Reactions of N-Acyl Derivatives.

Aldolization (Acyl Species -> b-Hydroxyacyl Product).16

Chiral oxazolidin-2-ones and 10,2-camphorsultams presently represent state of the art aldol reaction mediators. Both auxiliaries have similarly high p-facial preferences (totally overwhelming any modest facial preference of most chiral aldehydes), allowing the predictable formation of essentially one (of four possible) diastereomeric aldol type products by judicious choice of auxiliary antipode and reaction conditions.16a Although sultam mediated aldolizations generally require a 2-3 fold excess of aldehyde to go to completion (cf. 1-2 equiv when oxazolidin-2-one mediated), which is clearly wasteful when employing a valuable aldehyde, the superior crystallinity and cleavage properties of the sultam adducts makes the choice of auxiliary for a given aldolization dependent on the specific substrate.

syn-Aldols with (R) configuration at the a-position are obtained from boryl enolates of (-)-10,2-camphorsultam derivatives (8) on condensation with aldehydes.16b The observed topicity is consistent with C(a)-si/C=O-re interaction of the nonchelated (Z)-enolate and the aldehyde.16b syn-Aldols with (S) configuration at the a-position are obtained from lithium (BuLi-THF) or better tin(IV) enolates of the same derivatives (8), and this outcome is consistent with C(a)-re/C=O-si interaction of the chelated (Z)-enolate and the aldehyde.16b anti-Aldols with (S) configuration at the a-position are obtained from in situ prepared O-silyl-N,O-ketene acetals of sultams (8) on condensation with aldehydes in the presence of TiCl416c (Mukaiyama aldolization). This topicity arises from C(a)-re/C=O-re interaction of the (Z)-N,O-ketene acetal and the Lewis acid coordinated aldehyde (eq 12).16c These same anti-aldols can also be obtained from sultams (8) with similarly excellent stereocontrol using boryl enolates in the presence of TiCl4, and this unique procedure is the method of choice when using crotonaldehyde or methacrolein.16d anti-Aldols with (R) configuration at the a-position should be obtained from sultams (ent-8) using the above Mukaiyama conditions. Enantiocontrolled synthesis of a-unsubstituted b-hydroxy carbonyl compounds from the N-acetyl derivative is best accomplished using the Mukaiyama conditions (58-93% de).16e The synthesis of beetle sex pheromone (-)-serricorole serves to highlight the power of the above methods.16f,16g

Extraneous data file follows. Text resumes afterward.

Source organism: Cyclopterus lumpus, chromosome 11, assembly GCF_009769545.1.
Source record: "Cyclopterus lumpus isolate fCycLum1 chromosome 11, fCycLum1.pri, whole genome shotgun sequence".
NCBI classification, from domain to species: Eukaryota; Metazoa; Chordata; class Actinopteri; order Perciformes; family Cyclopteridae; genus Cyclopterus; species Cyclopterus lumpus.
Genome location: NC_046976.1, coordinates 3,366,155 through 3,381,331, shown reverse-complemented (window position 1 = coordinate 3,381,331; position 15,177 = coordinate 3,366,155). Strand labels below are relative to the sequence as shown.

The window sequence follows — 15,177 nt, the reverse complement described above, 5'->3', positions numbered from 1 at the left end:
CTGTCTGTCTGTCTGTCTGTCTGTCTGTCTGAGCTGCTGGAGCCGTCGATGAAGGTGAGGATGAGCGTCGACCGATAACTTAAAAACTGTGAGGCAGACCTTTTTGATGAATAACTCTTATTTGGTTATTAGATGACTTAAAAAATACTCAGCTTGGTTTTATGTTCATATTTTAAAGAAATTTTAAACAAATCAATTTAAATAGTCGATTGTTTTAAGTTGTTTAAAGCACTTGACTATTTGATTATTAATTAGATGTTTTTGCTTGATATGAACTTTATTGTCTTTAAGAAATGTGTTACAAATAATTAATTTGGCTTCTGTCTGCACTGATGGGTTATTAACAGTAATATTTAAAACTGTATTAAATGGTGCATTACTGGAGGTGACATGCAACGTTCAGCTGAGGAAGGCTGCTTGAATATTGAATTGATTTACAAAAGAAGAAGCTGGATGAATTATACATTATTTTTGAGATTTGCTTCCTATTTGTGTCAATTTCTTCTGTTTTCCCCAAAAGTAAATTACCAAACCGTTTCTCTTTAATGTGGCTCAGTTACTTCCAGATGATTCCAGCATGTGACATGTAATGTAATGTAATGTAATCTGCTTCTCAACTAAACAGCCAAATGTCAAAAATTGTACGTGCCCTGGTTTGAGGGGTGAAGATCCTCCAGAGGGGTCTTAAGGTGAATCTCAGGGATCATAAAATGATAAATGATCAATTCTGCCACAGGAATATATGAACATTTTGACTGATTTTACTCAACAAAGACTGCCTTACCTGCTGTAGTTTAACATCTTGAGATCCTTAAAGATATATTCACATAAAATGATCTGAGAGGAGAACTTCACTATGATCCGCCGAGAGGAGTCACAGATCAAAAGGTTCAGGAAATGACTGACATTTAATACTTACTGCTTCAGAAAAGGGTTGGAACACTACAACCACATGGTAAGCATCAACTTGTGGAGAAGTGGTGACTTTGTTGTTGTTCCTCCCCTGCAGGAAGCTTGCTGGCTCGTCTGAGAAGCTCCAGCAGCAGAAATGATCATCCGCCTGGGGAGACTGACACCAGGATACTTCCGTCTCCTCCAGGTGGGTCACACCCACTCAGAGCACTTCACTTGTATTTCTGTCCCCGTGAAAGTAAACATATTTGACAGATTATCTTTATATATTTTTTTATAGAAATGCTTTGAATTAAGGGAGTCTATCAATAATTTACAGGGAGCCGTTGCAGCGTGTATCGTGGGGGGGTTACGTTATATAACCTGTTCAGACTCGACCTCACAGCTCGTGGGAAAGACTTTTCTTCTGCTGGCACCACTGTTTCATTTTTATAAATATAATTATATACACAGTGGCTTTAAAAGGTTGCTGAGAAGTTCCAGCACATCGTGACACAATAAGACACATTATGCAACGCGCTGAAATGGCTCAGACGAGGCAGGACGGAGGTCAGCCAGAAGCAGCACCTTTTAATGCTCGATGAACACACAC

Alkylation (Acyl Species -> a-Alkylated Acyl Product).17

An efficient procedure for the C(a)-re alkylation of lithium and sodium enolates of N-acylsultams with various (even nonactivated) primary halides in the presence of HMPA has been developed (88.7-99% de).17a Alkylation with ClCH2NMeCO2Bn enables a two-step b-lactam synthesis.1c,17a Michael-type alkylation of a b-keto derivative with arylidenemalononitriles in toluene containing piperidine has been reported to give 4H-pyrans (60-70% de).17b

a-Amino Acid Preparation.18

Three distinct strategies for the asymmetric preparation of a-amino acids using the 10,2-camphorsultam auxiliary have been developed. The first is a glycine anion strategy18a centered on alkylation, with excellent C(a)-si p-face stereocontrol, of lithium enolates of sultam derivative (9a) [mp 107-109 °C (EtOH)]18b,18c to give adducts (10) (eq 13). a-Amino acids are obtained simply by Schiff base hydrolysis (0.5N HCl, rt) and auxiliary cleavage (LiOH, aq THF). Compound (9b) has also been reported to participate in analogous chemistry,18d but it is not crystalline and its derivatives require more vigorous hydrolysis. Commercially available (9a) is thus the preferred reagent, comparing favorably with other glycine anion synthetic equivalents (see 4-t-Butoxycarbonyl-5,6-diphenyl-2,3,5,6-tetrahydro-4H-oxazin-2-one). Promising preliminary results of deprotonation-alkylation of (9a) under phase transfer catalysis have also been disclosed.1c,18c,18j